The helper is responsible for asking relevant questions. These depend on the helper knowing factors that can impede change, such as parents neglecting self care. Parents have to disclose things that might get in the way of embedding change in the family.
This creates change in itself by helping parents realise how other issues connect with the problem they are working on. It also initiates bigger changes.
sequence of activities
These activities don't normally happen in one smooth sequence. In most of the cases we studied, the focus changed frequently and often rapidly from one activity to another. The diagrams below show how different interactions in home visiting and day stay services unfolded in terms of the four activities. Each activity is given a separate colour (see key). This shows that there is not a single best way of going through the activities, but rather how navigating these is part of the evolving art of impactful partnership.
The diagrams should be read from left to right, top to bottom, like a normal page of text. Each square represents a short interaction focused on one of the four activities. Several in a row show that this was sustained for a while, and a big block of the same colour shows one activity lasted for considerable time.
When done well, each activity creates new possibilities for the others. For example, live action could prompt new meanings and help realise aspects of planning that need attention. Hence, the four activities are in a dynamic and expansive relationship with each other.
This interaction (from a day stay service) involved relatively sustained focus on each activity in turn, beginning with locating and orienting change. Having explored the issues from the parent's point of view, the practitioner then led a discussion about different ways to understand and respond to the problem, which related to settling a child for sleep. When the child got tired, this created an opportunity for joint live action, and when the child was asleep, they moved into the planning activity, reflecting on what had worked, and considering how new settling practices could become embedded back at home.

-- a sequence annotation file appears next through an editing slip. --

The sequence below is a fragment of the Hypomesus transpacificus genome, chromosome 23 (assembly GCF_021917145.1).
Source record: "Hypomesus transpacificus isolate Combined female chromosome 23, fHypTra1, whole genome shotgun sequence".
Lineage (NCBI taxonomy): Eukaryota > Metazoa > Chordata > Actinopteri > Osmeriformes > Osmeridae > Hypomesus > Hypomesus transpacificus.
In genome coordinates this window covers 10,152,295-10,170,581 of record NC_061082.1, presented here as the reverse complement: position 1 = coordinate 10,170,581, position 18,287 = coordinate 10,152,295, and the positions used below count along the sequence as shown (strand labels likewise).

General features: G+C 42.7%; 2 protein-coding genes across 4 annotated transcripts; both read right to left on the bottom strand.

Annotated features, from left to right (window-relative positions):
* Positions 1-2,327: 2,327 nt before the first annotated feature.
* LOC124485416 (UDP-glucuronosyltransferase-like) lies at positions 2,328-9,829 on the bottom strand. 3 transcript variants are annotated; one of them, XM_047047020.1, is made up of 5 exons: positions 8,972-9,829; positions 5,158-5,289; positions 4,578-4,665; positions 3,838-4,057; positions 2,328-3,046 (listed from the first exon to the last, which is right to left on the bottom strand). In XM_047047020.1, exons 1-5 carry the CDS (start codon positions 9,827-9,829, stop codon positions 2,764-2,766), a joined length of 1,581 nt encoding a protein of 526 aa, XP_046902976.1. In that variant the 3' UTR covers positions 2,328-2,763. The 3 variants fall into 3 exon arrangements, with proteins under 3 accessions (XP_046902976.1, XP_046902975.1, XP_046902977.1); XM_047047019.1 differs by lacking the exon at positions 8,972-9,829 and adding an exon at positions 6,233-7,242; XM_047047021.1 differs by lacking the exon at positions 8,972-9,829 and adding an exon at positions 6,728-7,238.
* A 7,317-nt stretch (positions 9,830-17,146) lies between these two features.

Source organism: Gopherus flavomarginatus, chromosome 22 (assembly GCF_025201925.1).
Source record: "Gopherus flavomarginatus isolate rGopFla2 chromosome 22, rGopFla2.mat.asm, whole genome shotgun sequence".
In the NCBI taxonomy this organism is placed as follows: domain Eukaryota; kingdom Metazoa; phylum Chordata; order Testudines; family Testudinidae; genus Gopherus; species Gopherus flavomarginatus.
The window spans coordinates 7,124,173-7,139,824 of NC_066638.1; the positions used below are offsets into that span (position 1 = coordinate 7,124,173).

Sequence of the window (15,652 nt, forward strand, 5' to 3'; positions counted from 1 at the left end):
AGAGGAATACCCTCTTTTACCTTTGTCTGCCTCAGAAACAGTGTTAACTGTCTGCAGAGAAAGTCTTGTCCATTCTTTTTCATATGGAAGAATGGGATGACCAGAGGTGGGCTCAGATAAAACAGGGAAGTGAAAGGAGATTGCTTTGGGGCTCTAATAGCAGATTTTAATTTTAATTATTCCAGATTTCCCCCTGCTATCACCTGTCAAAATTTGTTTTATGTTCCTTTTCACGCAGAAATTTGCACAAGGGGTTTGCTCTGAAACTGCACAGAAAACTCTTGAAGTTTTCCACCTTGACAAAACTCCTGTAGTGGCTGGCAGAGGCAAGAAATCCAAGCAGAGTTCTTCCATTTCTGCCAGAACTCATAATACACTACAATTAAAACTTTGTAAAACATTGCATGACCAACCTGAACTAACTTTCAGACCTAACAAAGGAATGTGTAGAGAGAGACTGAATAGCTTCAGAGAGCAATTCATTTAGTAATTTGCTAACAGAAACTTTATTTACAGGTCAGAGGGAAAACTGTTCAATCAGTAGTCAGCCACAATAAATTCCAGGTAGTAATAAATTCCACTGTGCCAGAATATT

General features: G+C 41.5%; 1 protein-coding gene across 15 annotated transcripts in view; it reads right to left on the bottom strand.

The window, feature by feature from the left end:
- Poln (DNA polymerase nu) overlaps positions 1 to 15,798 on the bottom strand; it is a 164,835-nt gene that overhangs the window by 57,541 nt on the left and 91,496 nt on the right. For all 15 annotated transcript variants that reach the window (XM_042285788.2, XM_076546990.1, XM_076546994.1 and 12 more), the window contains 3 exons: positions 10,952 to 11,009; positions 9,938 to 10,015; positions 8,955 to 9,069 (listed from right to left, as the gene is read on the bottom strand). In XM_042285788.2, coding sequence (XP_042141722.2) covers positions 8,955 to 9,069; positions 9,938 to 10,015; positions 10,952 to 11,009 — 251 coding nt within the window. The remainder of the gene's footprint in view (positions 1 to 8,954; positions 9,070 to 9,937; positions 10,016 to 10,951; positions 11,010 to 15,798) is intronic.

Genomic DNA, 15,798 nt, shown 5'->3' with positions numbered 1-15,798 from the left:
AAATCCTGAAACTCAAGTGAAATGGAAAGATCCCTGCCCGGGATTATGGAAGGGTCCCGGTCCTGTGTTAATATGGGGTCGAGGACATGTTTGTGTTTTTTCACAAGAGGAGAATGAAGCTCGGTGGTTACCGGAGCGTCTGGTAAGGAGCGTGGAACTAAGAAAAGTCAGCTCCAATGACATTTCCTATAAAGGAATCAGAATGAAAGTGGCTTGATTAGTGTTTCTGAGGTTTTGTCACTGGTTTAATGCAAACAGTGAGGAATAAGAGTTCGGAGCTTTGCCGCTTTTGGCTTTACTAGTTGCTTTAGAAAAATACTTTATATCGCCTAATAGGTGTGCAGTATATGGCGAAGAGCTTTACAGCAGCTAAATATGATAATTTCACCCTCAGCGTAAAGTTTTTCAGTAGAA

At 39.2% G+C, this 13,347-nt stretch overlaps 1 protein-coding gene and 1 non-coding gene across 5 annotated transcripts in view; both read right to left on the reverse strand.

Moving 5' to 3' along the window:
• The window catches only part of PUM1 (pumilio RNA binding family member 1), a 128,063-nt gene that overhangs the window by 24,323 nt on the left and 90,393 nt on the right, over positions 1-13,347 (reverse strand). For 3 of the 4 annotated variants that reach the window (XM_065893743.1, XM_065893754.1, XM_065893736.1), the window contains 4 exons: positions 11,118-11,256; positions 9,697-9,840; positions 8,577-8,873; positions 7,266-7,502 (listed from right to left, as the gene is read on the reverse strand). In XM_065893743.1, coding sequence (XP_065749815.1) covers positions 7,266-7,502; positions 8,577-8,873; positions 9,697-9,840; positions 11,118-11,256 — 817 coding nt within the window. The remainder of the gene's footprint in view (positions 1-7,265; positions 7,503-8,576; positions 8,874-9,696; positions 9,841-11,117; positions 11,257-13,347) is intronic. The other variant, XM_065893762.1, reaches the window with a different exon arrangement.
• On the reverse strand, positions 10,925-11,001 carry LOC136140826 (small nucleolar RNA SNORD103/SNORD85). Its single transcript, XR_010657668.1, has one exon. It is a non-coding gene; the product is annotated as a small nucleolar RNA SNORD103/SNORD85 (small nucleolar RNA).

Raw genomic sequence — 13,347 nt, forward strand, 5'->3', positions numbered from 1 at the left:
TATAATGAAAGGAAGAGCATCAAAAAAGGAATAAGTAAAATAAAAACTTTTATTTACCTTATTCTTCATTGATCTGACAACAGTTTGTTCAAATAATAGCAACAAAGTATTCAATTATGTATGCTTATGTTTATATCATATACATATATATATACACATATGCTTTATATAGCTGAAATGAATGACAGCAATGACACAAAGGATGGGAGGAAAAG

This interaction, from a home visiting service, shifted between activities much more rapidly. The mother frequently raised new issues for discussion, and the practitioner had to balance moving onto new topics with coming back to those that required further consideration. So, there were lots of cycles of the mother 'showing the ball' followed by the helper expanding meanings and possibilities. Several moments of joint live action arose, due to the child's changing behaviours during the visit (breastfeeding, being calm and settled, crying, showing tired signs). The nurse kept returning to planning in order to secure and stabilise a fragile situation, particularly relating to the mother's mental wellbeing.
This interaction is different again. It comes from an ongoing relationship between a practitioner and parent, and so a long 'show me the ball' was not needed - rather, an update on what had happened since the last visit was sufficient. Much of the interaction was focused on creating new meaning and joint live action in response to the child's immediate needs. A shift towards planning activity led to important new issues coming to the surface, prompting movement back to 'show me the ball'. All the while, the discussion refocused on joint live action around the child when necessary.
Using the four partnership activity resources to enhance your practice
The main worksheet (ready to print on A4 or A3 paper) is designed for practitioners to reflect on their practice. There is also a version that you may find helpful to use in your actual work with families - this contains the main figure and some key prompts.
 Hopwood, N., & Clerke, T. (2016). Professional pedagogies of parenting that build resilience through partnership with families at risk: a cultural-historical approach. Pedagogy, Culture & Society, 24(4), 599-615. doi:10.1080/14681366.2016.1197299
 Day, C., Ellis, M., & Harris, L. (2015). Family Partnership Model: reflective practice handbook (2nd edition). London: Centre for Parent and Child Support, South London and Maudsley NHS Foundation Trust.